There are three regular shapes that tile the plane, square, regular
hexagon and equilateral triangle. Of these the triangle is very
much the poor relation in its use in CVs. I am investigating this
poor relation, the Trigonal Board, and using the
Wiki to record my thoughts. This variant is
based upon that work and is intended to translate the FIDE pieces to a
trigonal board in a conservative way; retaining a FIDE feel while
adding just a twist of triangular versatility.
|The board is constructed from 88
equilateral triangles (trigons or trigs) arranged in 8 ranks of
Each player has 22 pieces consisting of:
The King may move a single step to any one of the 12 adjacent trigs provided that trig is safe (not atttacked by an enemy piece).
In the image on the right these 12 adjacent trigs are indicated by orange dots for the white king on the blue trig; and by blue dots for the white king on the yellow trig.
The King may also castle by moving 3 steps towards one of the Spires, which Spire then leaps to the trig just beyond the King.
In the image, the red king will finish its castle move on the trig with a red dot, while the spire will finish on the trig with a black dot.
(Spire + Bishop)
Pawn movement is shown by the image on the left.
A pawn may move 1 trig directly forward to a trig of a different colour. On its first move a pawn may move an optional second step. When moving directly forward the pawn may not capture and may not leap over other pieces.
These moves are shown by orange dots.
Pawns capture by moving forward to a trig of the same colour.
These captures are shown by red crosses.
En-Passant capture is allowed.
Pawns promote on reaching the far-most rank.
Unless stated otherwise, the rules of FIDE chess apply.
There are two players, White and Red.
Turns, consisting of moving a single friendly piece, alternate between the players with White going first.
Piece ValuesInitial guestimates:
- Pawn -------------- 1.0
- Knight-Errant ----- 3.0
- Knight-Paladin ---- 3.0
- Bishop ------------- 5.0
- Spire -------------- 6.0
- Tower -------------- 10.5
- Queen -------------- 11.5
MotivationMy primary interest when designing CVs (or any board game) concerns the board itself. The topology of the playing arena is what fascinates me: its shape, the shape of its cells, and the connections between those cells. I freely admit that I have little interest in the pieces beyond the challenge of assigning them relative values within a given game. The continued creation of fanciful fairy constructs leaves me somewhat puzzzled and bemused, struggling to understand and to answer my own unspoken "Why?". This is not a criticism of the piece proliferators; the fault, if any fault there be, is entirely mine: it is merely a statement of my own peculiar paradigm and a pointer to the motivation behind the genesis and design of this variant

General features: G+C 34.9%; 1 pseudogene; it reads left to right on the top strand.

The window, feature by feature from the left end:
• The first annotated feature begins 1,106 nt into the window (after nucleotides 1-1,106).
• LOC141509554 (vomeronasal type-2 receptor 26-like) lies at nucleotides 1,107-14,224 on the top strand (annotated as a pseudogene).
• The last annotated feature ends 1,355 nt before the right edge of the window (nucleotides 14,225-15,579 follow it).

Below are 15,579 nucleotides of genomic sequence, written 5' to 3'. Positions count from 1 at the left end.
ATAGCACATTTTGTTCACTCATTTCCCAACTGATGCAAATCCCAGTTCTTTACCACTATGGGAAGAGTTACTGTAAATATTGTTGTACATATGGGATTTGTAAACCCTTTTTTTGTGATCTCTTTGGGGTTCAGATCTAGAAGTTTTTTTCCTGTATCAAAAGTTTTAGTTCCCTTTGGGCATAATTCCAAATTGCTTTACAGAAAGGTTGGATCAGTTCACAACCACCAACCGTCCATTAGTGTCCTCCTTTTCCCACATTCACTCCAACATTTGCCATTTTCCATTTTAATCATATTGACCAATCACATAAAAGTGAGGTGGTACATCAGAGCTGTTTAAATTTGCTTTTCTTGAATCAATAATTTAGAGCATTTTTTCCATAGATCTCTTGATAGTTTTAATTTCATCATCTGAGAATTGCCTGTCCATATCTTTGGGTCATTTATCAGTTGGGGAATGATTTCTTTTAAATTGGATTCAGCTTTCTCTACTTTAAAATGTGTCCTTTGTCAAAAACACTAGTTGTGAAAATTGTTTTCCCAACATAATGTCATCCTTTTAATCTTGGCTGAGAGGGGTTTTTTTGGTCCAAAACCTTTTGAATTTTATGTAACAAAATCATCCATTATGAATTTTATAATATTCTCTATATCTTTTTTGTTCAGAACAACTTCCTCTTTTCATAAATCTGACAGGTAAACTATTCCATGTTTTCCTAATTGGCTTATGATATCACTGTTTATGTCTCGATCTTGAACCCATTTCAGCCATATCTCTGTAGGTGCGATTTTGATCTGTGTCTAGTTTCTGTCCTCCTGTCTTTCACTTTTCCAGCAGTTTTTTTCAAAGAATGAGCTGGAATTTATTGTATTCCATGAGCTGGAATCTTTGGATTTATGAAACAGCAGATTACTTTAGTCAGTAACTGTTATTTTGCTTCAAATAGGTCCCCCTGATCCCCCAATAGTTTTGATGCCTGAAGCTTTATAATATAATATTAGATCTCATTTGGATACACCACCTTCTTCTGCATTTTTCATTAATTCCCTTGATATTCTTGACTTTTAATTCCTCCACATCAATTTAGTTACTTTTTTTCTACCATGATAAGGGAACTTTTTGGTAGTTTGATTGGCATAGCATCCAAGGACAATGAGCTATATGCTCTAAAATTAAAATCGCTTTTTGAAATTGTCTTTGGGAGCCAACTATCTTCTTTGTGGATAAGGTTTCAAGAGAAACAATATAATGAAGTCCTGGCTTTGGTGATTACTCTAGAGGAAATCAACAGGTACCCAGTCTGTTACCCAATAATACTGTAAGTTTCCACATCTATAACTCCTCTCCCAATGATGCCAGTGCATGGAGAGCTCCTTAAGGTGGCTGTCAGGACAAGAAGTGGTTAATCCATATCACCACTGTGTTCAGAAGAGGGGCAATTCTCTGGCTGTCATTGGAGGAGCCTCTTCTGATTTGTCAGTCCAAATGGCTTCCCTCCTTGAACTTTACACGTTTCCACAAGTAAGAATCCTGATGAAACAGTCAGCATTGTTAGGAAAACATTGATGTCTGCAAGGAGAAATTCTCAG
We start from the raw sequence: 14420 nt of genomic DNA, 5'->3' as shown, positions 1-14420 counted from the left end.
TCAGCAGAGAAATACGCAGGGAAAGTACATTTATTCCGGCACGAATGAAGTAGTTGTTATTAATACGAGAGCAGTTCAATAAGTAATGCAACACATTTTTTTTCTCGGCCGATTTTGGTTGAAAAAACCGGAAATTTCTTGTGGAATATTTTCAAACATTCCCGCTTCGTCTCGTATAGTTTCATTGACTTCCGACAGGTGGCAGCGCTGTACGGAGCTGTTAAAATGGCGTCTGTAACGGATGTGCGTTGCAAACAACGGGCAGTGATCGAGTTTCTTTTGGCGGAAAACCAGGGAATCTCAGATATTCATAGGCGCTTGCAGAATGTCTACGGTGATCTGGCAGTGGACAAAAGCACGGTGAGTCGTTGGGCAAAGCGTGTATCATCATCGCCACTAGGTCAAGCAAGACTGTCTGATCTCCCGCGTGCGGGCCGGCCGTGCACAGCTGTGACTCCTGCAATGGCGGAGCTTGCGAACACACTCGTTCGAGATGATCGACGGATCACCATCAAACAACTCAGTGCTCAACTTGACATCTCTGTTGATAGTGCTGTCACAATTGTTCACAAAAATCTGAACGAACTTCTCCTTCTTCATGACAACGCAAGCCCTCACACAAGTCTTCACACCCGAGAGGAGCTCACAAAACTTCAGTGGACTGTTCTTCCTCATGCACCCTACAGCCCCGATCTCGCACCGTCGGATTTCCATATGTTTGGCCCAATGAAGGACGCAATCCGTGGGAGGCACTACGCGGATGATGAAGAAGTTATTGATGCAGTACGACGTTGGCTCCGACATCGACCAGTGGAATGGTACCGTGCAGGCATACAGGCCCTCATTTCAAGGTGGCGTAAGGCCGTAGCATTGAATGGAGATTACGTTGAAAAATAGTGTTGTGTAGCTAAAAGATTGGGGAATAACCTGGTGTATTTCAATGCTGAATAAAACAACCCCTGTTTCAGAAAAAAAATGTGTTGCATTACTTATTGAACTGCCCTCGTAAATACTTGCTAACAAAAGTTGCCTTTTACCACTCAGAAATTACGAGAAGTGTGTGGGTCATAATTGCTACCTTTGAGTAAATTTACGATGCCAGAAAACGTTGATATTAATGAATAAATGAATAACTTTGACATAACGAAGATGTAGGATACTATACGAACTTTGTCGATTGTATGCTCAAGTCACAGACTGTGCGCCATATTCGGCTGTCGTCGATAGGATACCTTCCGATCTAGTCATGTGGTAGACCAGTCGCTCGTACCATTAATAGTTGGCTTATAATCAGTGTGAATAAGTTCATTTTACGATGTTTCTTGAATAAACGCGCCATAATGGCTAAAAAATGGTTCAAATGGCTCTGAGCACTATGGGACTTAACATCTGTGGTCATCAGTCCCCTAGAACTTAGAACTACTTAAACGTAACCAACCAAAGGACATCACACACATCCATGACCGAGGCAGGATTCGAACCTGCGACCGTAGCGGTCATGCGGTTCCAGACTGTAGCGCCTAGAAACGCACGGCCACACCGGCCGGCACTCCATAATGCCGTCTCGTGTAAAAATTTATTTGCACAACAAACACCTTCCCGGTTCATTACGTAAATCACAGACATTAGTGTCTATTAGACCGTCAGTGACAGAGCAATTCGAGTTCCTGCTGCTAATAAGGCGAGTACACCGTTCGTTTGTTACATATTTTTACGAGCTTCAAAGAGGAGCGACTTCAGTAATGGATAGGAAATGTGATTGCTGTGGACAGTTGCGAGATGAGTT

Equivalent Hex Board(from an idea by Joe Joyce)
|The trigonal board
presented in the above description can be replaced by an
hexagonal-lattice (hex-lat) board; an hexagonal board where every third
hexagon is removed.Â Such a board is illustrated in the two images
The equivalence to a trigonal board is shown in the left image where the hexagons can be seen to be the central part of a trig and the missing hexes occur where the points of the trigs have been removed.Â The trigonal edge-step remains an edge step on the hex-lat and is illustrated on the image by a green line.Â The point-steps on the hex-lat follow the pink lines with the missing hexes acting as the trigonal point connections.
The right image below shows the starting array for Delta88 Chess using the hex-lat board.
The pieces and their movement on this hex-lat board are shown below, the
reachable cells being marked with a red star (or a blue star in the case of a pawn's capturing move).
The images used were produced from the Game Courier Preset
This 'user submitted' page is a collaboration between the posting user and the Chess Variant Pages. Registered contributors to the Chess Variant Pages have the ability to post their own works, subject to review and editing by the Chess Variant Pages Editorial Staff.
By Graeme C Neatham.
Web page created: 2007-08-18. Web page last updated: 2008-06-27